Prominent economist Nouriel Roubini, known as “Dr. Doom” for his precise prediction of the 2008 financial crisis, has sounded an alarm again about how inflation hurts both stocks and bonds, and people should rethink the classic “60-40” investment strategy.
What Happened: Roubini reacted to a Wall Street Journal article about the 60/40 rule — in which one invests in a mixture of stocks and bonds — falling apart, saying he had written about it earlier this year on another publication.
“Now it is conventional wisdom,” he tweeted.
Traditional investment advice urges people to allocate wealth using the 60/40 rule: 60% of one’s portfolio in higher-return but more volatile stocks, and 40% in lower-return, lower-volatility bonds.
Roubini pointed out that the long-standing negative correlation between stock and bond prices is an artifact of the low-inflation environment of the past 30 years.
“If inflation and inflation expectations continue to rise, investors will have to rethink their portfolio strategies to hedge against the risk of massive future losses,” he had written in the article.
According to the economist, the correlation between stock and bond prices turns positive as inflation rises. Higher inflation leads to losses on both stocks and bonds, as it happened in the 1970s, Roubini said.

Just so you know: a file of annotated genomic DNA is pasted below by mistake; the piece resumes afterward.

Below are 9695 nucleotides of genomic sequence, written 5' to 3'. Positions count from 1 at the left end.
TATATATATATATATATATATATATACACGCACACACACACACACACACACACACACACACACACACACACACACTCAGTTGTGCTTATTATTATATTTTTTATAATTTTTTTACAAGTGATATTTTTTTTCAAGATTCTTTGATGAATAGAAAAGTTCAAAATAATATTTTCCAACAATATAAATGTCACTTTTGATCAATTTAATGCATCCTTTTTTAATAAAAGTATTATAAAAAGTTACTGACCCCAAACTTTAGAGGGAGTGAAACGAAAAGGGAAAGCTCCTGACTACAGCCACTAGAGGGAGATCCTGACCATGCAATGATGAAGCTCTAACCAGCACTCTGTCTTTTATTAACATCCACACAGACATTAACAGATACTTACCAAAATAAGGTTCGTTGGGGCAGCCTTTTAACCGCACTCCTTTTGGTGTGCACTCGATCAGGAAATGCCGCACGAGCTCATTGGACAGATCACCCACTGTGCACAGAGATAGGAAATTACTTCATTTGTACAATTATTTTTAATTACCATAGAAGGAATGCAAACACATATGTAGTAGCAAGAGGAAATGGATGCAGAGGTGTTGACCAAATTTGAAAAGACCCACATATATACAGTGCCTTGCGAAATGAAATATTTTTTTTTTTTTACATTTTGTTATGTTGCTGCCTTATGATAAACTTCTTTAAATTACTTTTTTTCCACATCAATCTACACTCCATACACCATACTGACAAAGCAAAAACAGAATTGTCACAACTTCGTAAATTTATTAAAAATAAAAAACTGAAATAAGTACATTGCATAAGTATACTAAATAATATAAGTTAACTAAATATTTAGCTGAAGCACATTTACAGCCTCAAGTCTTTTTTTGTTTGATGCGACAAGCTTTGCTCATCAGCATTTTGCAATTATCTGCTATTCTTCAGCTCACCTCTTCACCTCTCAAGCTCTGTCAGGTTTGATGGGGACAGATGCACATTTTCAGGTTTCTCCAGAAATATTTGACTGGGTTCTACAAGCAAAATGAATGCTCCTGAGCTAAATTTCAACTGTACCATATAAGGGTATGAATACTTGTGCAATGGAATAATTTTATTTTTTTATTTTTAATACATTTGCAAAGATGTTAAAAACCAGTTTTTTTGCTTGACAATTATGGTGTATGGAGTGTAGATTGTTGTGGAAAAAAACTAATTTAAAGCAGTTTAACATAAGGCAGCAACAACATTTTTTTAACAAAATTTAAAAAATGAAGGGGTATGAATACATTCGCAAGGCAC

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Roubini pointed out that more recent examples show equities taking a hit when bond yields rise in response to higher inflation or the expectation that higher inflation will lead to monetary-policy tightening.
He talked about market movements in September 2021, which saw stocks fall by 5-7% when 10-year Treasury yields rose a mere 22 basis points. “This pattern has extended into 2022. A modest 30-basis-point increase in bond yields has triggered a correction (when total market capitalization falls by at least 10%) in the Nasdaq and a near-correction in the S&P 500,” his January article reads.
The Invesco NASDAQ 100 ETF QQQM is down over 28% since the beginning of the year, while SPDR S&P 500 ETF Trust SPY shed over 16%.
“If inflation continues to be higher than it was over the past few decades … a 60/40 portfolio would induce massive losses. The task for investors, then, is to figure out another way to hedge the 40% of their portfolio that is in bonds,” he had said.
Hedging Options: Roubini gave three options to hedge the fixed income component of the 60/40 portfolio.
“The first is to invest in inflation-indexed bonds or in short-term government bonds whose yields reprice rapidly in response to higher inflation. The second option is to invest in gold and other precious metals,” he wrote. One can invest in real assets with a relatively limited supply, such as land, real estate, and infrastructure, he wrote.
“While the right portfolio mix can be debated, this much is clear: sovereign wealth funds, pension funds, endowments, foundations, family offices, and individuals following the 60/40 rule should start to think about diversifying their holdings to hedge against rising inflation,” Roubini had said.